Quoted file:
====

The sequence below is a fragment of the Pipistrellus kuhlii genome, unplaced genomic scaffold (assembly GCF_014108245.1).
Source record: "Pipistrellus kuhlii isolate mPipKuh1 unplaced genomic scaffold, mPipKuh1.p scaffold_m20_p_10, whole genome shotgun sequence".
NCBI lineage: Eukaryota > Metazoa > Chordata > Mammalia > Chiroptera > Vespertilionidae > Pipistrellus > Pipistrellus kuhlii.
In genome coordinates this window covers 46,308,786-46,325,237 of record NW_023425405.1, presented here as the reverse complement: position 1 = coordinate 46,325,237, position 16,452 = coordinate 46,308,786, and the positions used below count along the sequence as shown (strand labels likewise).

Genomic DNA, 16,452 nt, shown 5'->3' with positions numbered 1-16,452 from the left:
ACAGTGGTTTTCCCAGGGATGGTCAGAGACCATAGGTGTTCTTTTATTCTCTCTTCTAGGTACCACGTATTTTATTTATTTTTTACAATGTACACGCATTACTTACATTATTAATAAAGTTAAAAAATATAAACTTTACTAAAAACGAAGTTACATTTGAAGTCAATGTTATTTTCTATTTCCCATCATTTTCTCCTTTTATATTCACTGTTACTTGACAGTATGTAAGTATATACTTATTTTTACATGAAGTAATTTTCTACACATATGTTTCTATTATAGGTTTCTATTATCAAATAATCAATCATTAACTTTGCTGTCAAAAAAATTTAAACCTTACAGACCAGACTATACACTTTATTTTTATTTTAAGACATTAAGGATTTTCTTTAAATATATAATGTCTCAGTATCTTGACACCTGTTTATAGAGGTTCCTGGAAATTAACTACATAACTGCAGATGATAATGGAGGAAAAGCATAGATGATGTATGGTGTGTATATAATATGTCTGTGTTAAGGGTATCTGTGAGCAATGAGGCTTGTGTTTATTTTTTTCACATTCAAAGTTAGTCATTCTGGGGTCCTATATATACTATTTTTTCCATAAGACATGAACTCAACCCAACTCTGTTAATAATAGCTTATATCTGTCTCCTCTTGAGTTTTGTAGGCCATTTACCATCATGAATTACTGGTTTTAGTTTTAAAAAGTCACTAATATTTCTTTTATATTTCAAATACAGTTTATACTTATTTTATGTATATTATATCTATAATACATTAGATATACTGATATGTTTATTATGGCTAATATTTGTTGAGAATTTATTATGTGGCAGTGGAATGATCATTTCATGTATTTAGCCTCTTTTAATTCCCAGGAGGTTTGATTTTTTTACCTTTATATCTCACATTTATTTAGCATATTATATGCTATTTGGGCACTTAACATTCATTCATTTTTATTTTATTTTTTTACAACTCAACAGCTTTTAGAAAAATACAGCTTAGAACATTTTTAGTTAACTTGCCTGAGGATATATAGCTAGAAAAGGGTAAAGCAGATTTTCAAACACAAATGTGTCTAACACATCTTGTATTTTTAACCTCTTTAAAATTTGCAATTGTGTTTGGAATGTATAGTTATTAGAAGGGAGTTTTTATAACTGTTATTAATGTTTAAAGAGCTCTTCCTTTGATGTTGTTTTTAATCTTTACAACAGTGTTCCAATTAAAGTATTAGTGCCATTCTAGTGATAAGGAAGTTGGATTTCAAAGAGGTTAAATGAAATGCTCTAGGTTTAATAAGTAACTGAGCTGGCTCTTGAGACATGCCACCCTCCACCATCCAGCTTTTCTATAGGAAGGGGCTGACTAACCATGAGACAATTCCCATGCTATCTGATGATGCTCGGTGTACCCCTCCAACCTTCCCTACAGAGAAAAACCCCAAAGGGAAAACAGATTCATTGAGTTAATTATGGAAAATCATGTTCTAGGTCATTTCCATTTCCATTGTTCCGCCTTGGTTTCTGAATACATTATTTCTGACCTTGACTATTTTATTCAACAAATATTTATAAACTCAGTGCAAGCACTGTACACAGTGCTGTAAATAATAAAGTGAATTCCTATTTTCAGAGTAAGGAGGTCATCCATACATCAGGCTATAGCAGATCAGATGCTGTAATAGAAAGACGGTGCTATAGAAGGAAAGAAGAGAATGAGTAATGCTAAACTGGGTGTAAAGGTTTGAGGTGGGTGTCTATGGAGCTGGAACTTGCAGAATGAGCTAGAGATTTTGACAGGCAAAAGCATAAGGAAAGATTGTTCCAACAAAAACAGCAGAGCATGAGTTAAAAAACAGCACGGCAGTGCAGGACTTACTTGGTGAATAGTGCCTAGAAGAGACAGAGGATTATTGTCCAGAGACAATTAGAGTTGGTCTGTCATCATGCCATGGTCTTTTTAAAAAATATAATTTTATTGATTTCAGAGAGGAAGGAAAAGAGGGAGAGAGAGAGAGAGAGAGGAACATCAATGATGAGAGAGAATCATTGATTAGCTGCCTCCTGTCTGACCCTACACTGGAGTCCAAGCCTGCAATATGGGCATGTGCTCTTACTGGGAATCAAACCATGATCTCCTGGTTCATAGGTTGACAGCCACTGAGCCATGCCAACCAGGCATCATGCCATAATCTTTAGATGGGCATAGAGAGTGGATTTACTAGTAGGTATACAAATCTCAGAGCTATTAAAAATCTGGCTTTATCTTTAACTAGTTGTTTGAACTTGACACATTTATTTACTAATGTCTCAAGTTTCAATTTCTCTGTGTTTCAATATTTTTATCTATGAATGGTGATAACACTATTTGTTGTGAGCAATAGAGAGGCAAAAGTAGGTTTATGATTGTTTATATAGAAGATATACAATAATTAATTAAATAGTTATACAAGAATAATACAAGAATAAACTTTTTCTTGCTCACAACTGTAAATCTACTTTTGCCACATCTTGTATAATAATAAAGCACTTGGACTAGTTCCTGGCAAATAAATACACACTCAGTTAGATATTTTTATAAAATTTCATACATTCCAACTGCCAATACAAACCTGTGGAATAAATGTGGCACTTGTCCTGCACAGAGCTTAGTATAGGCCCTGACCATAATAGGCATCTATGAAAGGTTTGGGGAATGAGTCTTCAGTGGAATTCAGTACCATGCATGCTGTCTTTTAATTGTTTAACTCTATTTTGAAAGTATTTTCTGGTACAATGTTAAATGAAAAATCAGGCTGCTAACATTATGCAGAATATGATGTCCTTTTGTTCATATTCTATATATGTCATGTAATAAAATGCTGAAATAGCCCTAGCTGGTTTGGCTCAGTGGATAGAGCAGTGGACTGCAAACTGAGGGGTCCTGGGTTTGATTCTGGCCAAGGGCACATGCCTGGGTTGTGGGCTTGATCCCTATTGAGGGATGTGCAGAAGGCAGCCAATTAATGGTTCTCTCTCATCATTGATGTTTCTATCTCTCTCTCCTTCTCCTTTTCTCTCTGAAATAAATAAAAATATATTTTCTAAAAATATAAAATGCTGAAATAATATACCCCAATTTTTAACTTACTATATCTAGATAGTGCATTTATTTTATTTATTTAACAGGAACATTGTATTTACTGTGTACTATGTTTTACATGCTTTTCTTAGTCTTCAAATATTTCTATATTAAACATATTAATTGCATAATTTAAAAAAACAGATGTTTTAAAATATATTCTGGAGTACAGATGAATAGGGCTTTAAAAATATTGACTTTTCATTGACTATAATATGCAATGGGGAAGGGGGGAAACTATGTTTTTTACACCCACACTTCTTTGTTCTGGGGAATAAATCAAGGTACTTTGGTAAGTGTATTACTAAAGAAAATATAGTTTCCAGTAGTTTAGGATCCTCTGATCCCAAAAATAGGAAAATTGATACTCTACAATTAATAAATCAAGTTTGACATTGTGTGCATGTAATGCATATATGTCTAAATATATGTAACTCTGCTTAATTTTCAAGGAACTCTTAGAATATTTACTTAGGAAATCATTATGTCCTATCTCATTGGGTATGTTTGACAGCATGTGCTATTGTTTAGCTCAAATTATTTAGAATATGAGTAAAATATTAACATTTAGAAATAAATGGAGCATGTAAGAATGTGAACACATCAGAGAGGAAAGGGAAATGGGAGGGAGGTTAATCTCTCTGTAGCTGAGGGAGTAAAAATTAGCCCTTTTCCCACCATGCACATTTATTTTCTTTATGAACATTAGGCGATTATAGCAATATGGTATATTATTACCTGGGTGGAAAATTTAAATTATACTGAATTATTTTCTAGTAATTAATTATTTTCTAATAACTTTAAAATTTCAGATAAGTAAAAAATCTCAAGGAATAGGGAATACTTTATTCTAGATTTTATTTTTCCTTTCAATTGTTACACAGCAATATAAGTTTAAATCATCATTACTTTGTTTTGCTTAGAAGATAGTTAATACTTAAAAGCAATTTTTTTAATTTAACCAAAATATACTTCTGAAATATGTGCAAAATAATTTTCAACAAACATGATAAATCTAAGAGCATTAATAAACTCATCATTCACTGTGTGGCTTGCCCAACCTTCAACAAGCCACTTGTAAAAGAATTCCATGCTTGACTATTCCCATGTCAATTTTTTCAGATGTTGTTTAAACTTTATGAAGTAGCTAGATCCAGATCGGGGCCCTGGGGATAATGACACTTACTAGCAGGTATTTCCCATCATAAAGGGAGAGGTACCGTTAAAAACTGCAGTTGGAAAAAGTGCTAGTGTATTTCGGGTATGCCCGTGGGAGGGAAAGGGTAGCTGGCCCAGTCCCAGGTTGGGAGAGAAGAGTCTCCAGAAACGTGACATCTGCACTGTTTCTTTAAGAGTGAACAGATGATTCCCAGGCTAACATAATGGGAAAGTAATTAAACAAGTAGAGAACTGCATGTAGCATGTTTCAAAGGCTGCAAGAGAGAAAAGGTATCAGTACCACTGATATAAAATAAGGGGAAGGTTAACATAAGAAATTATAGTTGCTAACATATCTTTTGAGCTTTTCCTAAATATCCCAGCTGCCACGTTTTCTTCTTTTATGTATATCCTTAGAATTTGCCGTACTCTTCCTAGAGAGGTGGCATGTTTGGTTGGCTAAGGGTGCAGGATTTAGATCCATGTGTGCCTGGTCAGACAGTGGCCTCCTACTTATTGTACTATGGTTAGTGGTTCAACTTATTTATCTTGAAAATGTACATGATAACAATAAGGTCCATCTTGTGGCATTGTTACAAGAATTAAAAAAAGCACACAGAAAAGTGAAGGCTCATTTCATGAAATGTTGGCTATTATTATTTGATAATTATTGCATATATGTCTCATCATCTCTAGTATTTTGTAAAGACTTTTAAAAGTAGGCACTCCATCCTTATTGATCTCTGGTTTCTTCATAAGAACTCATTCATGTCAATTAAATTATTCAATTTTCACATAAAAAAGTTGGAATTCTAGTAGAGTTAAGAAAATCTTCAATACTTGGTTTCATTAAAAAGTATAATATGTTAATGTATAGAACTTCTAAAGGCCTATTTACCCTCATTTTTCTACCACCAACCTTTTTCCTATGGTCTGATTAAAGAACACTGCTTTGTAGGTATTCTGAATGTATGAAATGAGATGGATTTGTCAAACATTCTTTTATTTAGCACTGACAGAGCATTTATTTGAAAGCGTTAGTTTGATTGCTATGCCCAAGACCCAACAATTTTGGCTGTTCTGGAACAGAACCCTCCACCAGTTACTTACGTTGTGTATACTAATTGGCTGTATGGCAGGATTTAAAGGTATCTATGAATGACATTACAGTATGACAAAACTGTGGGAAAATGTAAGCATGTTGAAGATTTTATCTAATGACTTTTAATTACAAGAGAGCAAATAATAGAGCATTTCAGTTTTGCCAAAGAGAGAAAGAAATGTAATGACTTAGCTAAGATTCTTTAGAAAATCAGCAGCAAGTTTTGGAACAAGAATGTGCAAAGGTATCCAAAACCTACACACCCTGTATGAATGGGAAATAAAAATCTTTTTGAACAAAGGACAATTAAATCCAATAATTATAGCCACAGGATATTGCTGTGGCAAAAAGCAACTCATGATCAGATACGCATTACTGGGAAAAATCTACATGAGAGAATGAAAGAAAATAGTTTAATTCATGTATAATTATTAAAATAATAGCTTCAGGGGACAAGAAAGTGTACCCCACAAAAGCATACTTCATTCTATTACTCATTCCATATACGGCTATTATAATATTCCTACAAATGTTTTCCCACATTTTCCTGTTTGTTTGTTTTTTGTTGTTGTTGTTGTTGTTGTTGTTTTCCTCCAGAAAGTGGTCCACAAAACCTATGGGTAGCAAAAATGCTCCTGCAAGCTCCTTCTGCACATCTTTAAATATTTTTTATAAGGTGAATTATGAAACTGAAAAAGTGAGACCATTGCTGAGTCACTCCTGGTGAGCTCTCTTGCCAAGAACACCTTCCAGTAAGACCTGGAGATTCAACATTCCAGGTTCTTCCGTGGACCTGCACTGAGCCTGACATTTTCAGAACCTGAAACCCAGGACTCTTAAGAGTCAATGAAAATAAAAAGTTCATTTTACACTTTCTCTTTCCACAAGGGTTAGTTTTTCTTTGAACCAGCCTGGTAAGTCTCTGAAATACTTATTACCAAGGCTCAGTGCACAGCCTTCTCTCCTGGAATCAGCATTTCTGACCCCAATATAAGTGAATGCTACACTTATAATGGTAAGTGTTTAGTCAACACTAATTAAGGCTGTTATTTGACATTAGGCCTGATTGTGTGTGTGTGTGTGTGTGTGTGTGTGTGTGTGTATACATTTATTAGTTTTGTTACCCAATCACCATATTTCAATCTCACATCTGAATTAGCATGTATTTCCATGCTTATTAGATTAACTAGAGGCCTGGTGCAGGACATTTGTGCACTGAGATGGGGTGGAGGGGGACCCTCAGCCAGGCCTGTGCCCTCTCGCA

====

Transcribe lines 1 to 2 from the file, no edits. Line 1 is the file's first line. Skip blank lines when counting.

The sequence below is a fragment of the Pipistrellus kuhlii genome, unplaced genomic scaffold (assembly GCF_014108245.1).
Source record: "Pipistrellus kuhlii isolate mPipKuh1 unplaced genomic scaffold, mPipKuh1.p scaffold_m20_p_10, whole genome shotgun sequence".